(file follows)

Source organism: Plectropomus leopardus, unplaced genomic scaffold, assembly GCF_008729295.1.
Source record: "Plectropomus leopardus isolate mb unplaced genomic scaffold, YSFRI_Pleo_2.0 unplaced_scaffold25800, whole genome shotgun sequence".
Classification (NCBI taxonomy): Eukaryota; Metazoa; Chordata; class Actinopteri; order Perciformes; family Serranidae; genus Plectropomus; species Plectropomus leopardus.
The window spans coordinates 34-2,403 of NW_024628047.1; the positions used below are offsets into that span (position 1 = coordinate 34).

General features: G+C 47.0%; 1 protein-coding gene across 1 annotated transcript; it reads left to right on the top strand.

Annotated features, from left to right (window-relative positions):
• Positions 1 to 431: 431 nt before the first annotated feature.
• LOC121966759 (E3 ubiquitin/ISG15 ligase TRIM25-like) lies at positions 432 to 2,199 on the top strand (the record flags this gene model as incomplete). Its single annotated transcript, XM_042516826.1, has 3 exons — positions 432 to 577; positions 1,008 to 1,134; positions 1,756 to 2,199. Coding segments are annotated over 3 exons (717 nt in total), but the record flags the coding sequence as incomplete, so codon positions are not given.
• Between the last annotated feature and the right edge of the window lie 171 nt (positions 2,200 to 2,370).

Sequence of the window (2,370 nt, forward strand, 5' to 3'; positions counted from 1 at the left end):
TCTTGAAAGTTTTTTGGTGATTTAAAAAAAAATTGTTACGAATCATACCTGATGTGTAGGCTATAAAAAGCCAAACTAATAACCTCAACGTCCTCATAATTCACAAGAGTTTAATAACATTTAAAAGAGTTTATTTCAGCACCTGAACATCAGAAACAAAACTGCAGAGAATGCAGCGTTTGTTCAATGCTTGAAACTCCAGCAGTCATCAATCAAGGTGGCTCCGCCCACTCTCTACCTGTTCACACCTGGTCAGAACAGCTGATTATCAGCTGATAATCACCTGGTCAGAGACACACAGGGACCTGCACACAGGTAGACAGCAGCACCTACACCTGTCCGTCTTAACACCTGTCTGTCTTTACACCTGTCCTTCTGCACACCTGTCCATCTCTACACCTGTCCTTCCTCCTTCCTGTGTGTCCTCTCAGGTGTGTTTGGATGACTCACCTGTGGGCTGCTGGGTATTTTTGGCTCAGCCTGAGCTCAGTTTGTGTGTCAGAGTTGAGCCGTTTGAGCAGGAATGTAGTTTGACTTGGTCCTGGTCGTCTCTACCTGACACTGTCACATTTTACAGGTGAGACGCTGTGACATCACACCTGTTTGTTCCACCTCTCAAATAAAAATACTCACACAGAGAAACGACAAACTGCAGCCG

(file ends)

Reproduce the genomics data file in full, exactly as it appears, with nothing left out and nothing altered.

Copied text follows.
Source organism: Plectropomus leopardus, unplaced genomic scaffold, assembly GCF_008729295.1.
Source record: "Plectropomus leopardus isolate mb unplaced genomic scaffold, YSFRI_Pleo_2.0 unplaced_scaffold25800, whole genome shotgun sequence".
Classification (NCBI taxonomy): Eukaryota; Metazoa; Chordata; class Actinopteri; order Perciformes; family Serranidae; genus Plectropomus; species Plectropomus leopardus.
The window spans coordinates 34-2,403 of NW_024628047.1; the positions used below are offsets into that span (position 1 = coordinate 34).

General features: G+C 47.0%; 1 protein-coding gene across 1 annotated transcript; it reads left to right on the top strand.

Annotated features, from left to right (window-relative positions):
• Positions 1 to 431: 431 nt before the first annotated feature.
• LOC121966759 (E3 ubiquitin/ISG15 ligase TRIM25-like) lies at positions 432 to 2,199 on the top strand (the record flags this gene model as incomplete). Its single annotated transcript, XM_042516826.1, has 3 exons — positions 432 to 577; positions 1,008 to 1,134; positions 1,756 to 2,199. Coding segments are annotated over 3 exons (717 nt in total), but the record flags the coding sequence as incomplete, so codon positions are not given.
• Between the last annotated feature and the right edge of the window lie 171 nt (positions 2,200 to 2,370).

Sequence of the window (2,370 nt, forward strand, 5' to 3'; positions counted from 1 at the left end):
TCTTGAAAGTTTTTTGGTGATTTAAAAAAAAATTGTTACGAATCATACCTGATGTGTAGGCTATAAAAAGCCAAACTAATAACCTCAACGTCCTCATAATTCACAAGAGTTTAATAACATTTAAAAGAGTTTATTTCAGCACCTGAACATCAGAAACAAAACTGCAGAGAATGCAGCGTTTGTTCAATGCTTGAAACTCCAGCAGTCATCAATCAAGGTGGCTCCGCCCACTCTCTACCTGTTCACACCTGGTCAGAACAGCTGATTATCAGCTGATAATCACCTGGTCAGAGACACACAGGGACCTGCACACAGGTAGACAGCAGCACCTACACCTGTCCGTCTTAACACCTGTCTGTCTTTACACCTGTCCTTCTGCACACCTGTCCATCTCTACACCTGTCCTTCCTCCTTCCTGTGTGTCCTCTCAGGTGTGTTTGGATGACTCACCTGTGGGCTGCTGGGTATTTTTGGCTCAGCCTGAGCTCAGTTTGTGTGTCAGAGTTGAGCCGTTTGAGCAGGAATGTAGTTTGACTTGGTCCTGGTCGTCTCTACCTGACACTGTCACATTTTACAGGTGAGACGCTGTGACATCACACCTGTTTGTTCCACCTCTCAAATAAAAATACTCACACAGAGAAACGACAAACTGCAGCCG